☠️ Anyone in any position of local authority. This covers everybody from the local wise woman or the mechanic that everyone knows to the local magistrate, and especially the local elite family who have probably inbred themselves down to their last psychotic bachelor or consumptive heiress. Either way, they will probably try to bury you alive or summon a mob with torches and pitchforks.
☠️ Anyone with links to a secret society: see above. It’s never benevolent, especially in the German Schauerroman.
☠️ Politicians. Just say no.
☠️ Any combination of the above.
Corruption, Corruption, Corruption | Rules My Soul
Problems with Corruption: Corruption is intersectional.
One of the main reasons that some classic Gothic fiction is cringeworthy or just unpleasant for a modern reader, aside from the melodrama, is the perpetuation of ableist, anti-🌈, racist, xenophobic and imperialist themes that go into deciding who is corrupt or a corrupting influence on the protagonist.
For the English, it isn’t just the Europeans who could be easily swayed by bribery or lust, and Otherness is not confined to pretty much the entire continent of Africa and the Far and Near East, but also applied closer to home, to the Welsh, Scottish and Irish and the Romany.
Othered characters might be ambiguous, helpful to their English ‘betters’ in a subservient way (in which case, providing comic relief for the [presumed English, imperialist] reader by their superstitions, mannerisms and dialogue) or be a corrupting influence on the (English) protagonist for the same reasons.
Empire Literature, like Rider Haggard’s popular potboiler adventure novels, often played with these anxieties in a colonial setting, some of which also borrowed gothic conventions and developed gothic themes.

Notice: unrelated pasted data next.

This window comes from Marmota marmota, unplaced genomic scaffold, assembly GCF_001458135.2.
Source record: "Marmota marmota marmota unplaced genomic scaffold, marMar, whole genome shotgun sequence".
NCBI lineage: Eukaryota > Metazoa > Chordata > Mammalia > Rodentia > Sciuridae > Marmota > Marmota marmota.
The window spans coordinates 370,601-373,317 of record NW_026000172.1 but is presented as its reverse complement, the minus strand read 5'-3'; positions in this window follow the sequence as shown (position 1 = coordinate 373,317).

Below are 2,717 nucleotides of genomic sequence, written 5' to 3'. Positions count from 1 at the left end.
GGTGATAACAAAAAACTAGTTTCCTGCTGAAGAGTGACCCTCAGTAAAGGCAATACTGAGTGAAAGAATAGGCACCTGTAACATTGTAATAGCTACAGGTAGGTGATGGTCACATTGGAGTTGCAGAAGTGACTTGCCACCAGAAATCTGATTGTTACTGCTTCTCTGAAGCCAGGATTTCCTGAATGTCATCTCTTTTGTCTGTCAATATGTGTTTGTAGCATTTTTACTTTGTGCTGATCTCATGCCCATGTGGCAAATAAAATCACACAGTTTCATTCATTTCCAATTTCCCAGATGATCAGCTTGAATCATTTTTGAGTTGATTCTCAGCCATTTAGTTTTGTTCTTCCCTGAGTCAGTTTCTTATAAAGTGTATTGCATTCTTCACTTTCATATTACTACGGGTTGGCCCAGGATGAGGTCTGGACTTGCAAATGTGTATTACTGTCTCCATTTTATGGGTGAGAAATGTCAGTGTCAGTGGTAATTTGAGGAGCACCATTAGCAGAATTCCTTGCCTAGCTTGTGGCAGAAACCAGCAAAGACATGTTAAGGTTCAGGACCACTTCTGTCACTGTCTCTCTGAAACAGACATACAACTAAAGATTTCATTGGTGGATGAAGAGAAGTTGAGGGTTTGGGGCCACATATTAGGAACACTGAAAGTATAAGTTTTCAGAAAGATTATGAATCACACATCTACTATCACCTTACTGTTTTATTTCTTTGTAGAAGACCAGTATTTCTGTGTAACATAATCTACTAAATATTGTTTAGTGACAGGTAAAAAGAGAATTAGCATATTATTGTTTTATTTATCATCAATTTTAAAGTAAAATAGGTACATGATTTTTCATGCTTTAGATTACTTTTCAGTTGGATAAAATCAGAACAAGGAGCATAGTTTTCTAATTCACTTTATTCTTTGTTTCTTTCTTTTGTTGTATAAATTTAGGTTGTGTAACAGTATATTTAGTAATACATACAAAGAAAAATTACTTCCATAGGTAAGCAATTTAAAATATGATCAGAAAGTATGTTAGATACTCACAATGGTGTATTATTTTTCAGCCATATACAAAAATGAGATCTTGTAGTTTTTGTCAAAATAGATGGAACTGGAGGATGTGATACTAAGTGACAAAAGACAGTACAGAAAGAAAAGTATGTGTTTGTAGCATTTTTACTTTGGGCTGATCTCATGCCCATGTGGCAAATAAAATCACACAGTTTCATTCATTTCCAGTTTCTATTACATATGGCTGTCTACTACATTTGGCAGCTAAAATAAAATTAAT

It doesn’t stop there. White American men are also not to be trusted in British Gothic fiction, although it depends on the sympathies of the author and intended readership. For English Gothic, they can be ambiguous stock characters when they appear, with a few exceptions.
Not only this, but corruption can also be sexual and physical, represented by a coded (or explicit) LGBTQ+ character or by physical disability. Most usually, a villainous character of this type will be a hedonist, bisexuality might be hinted at, and they will probably suffer from a venereal disease like syphilis, contracted during debauchery. Leprosy/Hansen’s Disease is another possibility, which reinforced the stigma and misconceptions around this disease. This ‘corruption’ of the body is mirrored by the corruption of their morals, and can also be intertwined with mental illness.
Again, this is not a trope that needs to be perpetuated: it doesn’t add much, because you can have a well-rounded POC disabled LGBTQ+ character as your protagonist and explore their own journey through the corruption of those around them, their isolation as they combat these forces, the darkness they face within themselves and others.
Privilege and social status are intersectional but exploring these experiences does not need to Other said protagonist in a negative, unsympathetic way. Quite the opposite. It all depends on what kind of story you want to tell, and if Gothic conventions, themes, symbols etc enable you to tell it effectively.